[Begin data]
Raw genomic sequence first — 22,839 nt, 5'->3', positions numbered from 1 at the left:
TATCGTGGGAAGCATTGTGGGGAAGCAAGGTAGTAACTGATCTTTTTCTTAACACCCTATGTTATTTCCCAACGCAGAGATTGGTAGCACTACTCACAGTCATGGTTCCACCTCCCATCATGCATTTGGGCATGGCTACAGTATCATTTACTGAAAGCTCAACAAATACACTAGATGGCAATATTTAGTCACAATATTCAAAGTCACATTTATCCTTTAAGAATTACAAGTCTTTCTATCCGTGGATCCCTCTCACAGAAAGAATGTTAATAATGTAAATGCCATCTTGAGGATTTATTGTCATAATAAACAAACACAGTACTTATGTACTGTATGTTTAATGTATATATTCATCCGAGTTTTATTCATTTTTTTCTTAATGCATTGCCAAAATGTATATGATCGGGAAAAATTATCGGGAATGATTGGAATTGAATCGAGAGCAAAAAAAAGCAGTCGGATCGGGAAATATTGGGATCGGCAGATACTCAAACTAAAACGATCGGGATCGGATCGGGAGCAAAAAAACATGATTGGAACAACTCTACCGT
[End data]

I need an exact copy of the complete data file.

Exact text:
Raw genomic sequence first — 22,839 nt, 5'->3', positions numbered from 1 at the left:
TATCGTGGGAAGCATTGTGGGGAAGCAAGGTAGTAACTGATCTTTTTCTTAACACCCTATGTTATTTCCCAACGCAGAGATTGGTAGCACTACTCACAGTCATGGTTCCACCTCCCATCATGCATTTGGGCATGGCTACAGTATCATTTACTGAAAGCTCAACAAATACACTAGATGGCAATATTTAGTCACAATATTCAAAGTCACATTTATCCTTTAAGAATTACAAGTCTTTCTATCCGTGGATCCCTCTCACAGAAAGAATGTTAATAATGTAAATGCCATCTTGAGGATTTATTGTCATAATAAACAAACACAGTACTTATGTACTGTATGTTTAATGTATATATTCATCCGAGTTTTATTCATTTTTTTCTTAATGCATTGCCAAAATGTATATGATCGGGAAAAATTATCGGGAATGATTGGAATTGAATCGAGAGCAAAAAAAAGCAGTCGGATCGGGAAATATTGGGATCGGCAGATACTCAAACTAAAACGATCGGGATCGGATCGGGAGCAAAAAAACATGATTGGAACAACTCTACCGT